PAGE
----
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I've been reading a lot about python-way lately so my question is

How to do dependency injection python-way?

I am talking about usual scenarios when, for example, service A needs access to UserService for authorization checks.

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up vote 13 down vote accepted

It all depends on the situation. For example, if you use dependency injection for testing purposes -- so you can easily mock out something -- you can often forgo injection altogether: you can instead mock out the module or class you would otherwise inject:

subprocess.Popen = some_mock_Popen
result =
assert some_mock_popen.result == result will call subprocess.Popen(), and we can mock it out without having to inject the dependency in a special way. We can just replace subprocess.Popen directly. (This is just an example; in real life you would do this in a much more robust way.)

If you use dependency injection for more complex situations, or when mocking whole modules or classes isn't appropriate (because, for example, you want to only mock out one particular call) then using class attributes or module globals for the dependencies is the usual choice. For example, considering a

from subprocess import Popen

def my_call(...):
    return Popen(...).communicate()

You can easily replace only the Popen call made by my_call() by assigning to my_subprocess.Popen; it wouldn't affect any other calls to subprocess.Popen (but it would replace all calls to my_subprocess.Popen, of course.) Similarly, class attributes:

class MyClass(object):
    Popen = staticmethod(subprocess.Popen)
    def call(self):
        return self.Popen(...).communicate(...)

When using class attributes like this, which is rarely necessary considering the options, you should take care to use staticmethod. If you don't, and the object you're inserting is a normal function object or another type of descriptor, like a property, that does something special when retrieved from a class or instance, it would do the wrong thing. Worse, if you used something that right now isn't a descriptor (like the subprocess.Popen class, in the example) it would work now, but if the object in question changed to a normal function future, it would break confusingly.

Lastly, there's just plain callbacks; if you just want to tie a particular instance of a class to a particular service, you can just pass the service (or one or more of the service's methods) to the class initializer, and have it use that:

class MyClass(object):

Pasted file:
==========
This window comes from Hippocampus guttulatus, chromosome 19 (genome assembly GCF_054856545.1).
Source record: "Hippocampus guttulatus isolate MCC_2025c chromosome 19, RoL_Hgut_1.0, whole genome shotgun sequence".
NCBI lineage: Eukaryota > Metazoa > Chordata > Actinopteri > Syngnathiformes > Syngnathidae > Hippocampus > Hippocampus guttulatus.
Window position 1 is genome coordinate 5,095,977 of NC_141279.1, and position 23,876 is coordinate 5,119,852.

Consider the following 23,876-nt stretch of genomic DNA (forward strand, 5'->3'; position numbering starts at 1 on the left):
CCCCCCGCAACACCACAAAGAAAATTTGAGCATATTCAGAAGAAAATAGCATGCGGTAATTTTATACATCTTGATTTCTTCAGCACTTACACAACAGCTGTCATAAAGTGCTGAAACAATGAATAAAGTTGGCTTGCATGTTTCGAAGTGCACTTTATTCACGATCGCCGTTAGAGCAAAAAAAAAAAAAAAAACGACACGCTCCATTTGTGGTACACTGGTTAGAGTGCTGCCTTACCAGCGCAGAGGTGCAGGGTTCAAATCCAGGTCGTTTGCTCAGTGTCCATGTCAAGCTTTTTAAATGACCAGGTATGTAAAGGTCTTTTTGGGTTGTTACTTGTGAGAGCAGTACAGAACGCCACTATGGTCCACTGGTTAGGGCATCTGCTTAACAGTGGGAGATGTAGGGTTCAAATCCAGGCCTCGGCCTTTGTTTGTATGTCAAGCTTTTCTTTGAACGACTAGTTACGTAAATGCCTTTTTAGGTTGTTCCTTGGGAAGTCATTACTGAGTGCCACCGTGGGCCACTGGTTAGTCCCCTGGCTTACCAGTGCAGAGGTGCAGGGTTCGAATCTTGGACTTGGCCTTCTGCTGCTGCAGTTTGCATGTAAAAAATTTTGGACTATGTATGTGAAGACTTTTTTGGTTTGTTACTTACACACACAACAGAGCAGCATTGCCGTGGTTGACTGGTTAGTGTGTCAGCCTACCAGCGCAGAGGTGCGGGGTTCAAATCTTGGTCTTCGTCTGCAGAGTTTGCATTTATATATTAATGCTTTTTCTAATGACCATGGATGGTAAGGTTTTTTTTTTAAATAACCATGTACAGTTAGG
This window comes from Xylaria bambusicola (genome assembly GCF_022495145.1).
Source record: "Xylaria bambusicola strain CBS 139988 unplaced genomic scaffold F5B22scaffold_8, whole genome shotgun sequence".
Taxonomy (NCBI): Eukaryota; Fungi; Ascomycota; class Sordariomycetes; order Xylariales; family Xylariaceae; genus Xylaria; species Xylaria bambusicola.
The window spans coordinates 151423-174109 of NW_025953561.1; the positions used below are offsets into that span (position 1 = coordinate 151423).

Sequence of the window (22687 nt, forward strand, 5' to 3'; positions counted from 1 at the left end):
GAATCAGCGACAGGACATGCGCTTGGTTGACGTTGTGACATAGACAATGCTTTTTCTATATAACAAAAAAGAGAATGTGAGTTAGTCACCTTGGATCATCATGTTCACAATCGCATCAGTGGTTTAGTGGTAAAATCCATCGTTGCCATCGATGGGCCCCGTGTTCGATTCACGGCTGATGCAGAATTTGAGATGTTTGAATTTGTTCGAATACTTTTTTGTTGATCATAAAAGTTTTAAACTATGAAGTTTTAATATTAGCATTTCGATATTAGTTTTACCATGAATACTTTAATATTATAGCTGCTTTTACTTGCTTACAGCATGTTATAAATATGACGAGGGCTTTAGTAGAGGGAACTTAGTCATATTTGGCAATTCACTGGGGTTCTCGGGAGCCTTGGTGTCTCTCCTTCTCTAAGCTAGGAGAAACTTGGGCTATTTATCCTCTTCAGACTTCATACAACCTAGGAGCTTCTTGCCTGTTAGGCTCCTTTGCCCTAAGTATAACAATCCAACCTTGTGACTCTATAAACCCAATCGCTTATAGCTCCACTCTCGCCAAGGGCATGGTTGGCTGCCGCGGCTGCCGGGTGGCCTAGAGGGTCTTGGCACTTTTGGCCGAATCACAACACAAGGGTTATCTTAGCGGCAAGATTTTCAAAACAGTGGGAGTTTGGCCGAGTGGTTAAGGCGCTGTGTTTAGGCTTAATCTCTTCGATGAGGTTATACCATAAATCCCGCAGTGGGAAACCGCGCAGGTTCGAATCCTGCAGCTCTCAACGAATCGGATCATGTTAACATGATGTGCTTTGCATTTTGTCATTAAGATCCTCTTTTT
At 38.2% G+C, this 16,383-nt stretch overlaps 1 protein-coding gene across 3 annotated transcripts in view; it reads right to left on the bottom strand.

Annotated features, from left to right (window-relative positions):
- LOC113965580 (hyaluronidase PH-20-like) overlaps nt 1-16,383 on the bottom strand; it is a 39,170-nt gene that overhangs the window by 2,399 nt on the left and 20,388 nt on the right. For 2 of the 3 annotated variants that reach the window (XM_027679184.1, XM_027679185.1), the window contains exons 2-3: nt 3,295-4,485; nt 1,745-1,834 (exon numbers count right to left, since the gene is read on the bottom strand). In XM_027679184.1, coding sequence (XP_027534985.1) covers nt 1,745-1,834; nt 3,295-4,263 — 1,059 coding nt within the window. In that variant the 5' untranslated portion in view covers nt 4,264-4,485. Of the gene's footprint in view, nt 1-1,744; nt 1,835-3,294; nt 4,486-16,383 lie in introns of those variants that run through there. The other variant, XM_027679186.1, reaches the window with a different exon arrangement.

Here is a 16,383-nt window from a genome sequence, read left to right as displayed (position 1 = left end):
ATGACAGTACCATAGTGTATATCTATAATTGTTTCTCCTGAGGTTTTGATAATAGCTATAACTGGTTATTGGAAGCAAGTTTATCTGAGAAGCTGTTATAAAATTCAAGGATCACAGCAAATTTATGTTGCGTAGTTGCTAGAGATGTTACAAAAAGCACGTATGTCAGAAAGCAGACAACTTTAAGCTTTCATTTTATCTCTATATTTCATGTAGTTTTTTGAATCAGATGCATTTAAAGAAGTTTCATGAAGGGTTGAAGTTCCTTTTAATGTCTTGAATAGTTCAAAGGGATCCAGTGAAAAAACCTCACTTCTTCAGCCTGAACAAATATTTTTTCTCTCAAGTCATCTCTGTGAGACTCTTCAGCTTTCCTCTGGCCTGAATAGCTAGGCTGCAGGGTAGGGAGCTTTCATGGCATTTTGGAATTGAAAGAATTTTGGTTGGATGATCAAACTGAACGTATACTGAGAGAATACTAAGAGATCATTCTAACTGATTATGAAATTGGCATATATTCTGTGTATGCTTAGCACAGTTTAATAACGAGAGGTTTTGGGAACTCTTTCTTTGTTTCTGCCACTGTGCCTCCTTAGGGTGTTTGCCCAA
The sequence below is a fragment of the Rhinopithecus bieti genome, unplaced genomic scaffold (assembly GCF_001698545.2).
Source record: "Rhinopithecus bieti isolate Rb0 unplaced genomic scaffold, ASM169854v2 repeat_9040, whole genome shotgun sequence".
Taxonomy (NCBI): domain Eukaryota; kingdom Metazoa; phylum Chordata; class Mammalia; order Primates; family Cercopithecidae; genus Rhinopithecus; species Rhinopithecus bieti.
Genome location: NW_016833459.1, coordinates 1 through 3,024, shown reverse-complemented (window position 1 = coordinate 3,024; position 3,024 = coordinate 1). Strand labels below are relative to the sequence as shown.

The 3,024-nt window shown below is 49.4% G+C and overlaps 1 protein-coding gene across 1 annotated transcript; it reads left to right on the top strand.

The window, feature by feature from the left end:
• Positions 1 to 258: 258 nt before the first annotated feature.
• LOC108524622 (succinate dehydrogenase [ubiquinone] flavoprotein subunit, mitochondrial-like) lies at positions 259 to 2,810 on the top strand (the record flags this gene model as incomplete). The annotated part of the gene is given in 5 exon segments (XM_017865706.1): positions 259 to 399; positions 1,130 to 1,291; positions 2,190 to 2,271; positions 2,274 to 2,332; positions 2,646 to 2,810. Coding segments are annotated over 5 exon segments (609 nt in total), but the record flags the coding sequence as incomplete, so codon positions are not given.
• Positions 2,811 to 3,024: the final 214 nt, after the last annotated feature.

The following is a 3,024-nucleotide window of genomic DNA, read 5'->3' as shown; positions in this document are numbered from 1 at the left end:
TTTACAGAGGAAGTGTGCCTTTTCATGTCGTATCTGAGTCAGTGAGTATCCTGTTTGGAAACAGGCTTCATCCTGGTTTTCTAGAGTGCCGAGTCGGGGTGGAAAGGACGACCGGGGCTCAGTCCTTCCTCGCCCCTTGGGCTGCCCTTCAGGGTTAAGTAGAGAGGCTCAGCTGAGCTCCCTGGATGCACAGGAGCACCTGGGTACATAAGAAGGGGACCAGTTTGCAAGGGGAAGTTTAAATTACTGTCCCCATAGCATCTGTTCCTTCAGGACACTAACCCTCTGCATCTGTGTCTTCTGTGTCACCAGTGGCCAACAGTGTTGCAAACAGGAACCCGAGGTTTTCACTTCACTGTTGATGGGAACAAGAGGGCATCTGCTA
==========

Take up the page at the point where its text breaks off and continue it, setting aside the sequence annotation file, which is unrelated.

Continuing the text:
def __init__(self, authenticate=None, authorize=None):
        if authenticate is None:
            authenticate = default_authenticate
        if authorize is None:
            authorize = default_authorize
        self.authenticate = authenticate
        self.authorize = authorize
    def request(self, user, password, action):
        self.authenticate(user, password)
        self.authorize(user, action)

helper = AuthService(...)
# Pass bound methods to helper.authenticate and helper.authorize to MyClass.
inst = MyClass(authenticate=helper.authenticate, authorize=helper.authorize)

When setting instance attributes like that, you never have to worry about descriptors firing, so just assigning the functions (or classes or other callables or instances) is fine.

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I have C# background so I am used to explicit injections via constructor and using Container to resolve everything. Specifying defaults to None in initializer looks like "poor man's DI" which doesn't look like the best practice to me as it's not explicit enough. Similar thoughts about replacing existing methods by assignment (is this what is called monkey patching?). Should I just change my mindset because python-way differs from C#-way? – Konstantin Spirin Apr 27 '10 at 16:25
Yes, if you want to write efficient, pythonic code, you should realize that Python is quite a different language. You do different things differently. Monkeypatching modules for testing is really very common and quite safe (especially when using a proper mocking library to handle the details for you.) Monkeypatching classes (changing specific methods on classes) is a different matter. The None defaults are really not the thing you should focus on -- that example is actually quite close to DI through the constructor, you can just omit the default and make it a required argument if you want. – Thomas Wouters Apr 27 '10 at 22:16
@ThomasWouters can you explain this: You can easily replace only the Popen call made by my_call() by assigning to my_subprocess.Popen. Do you mean invokes a call to subprocess.Popen? – scoarescoare Jan 5 '13 at 0:50

How about this "setter-only" injection recipe?

It is quite pythonic, using the "descriptor" protocol with __get__()/__set__(), but rather invasive, requiring to replace all your attribute-setting code with a RequiredFeature instance initialized with the str-name of the Feature required.

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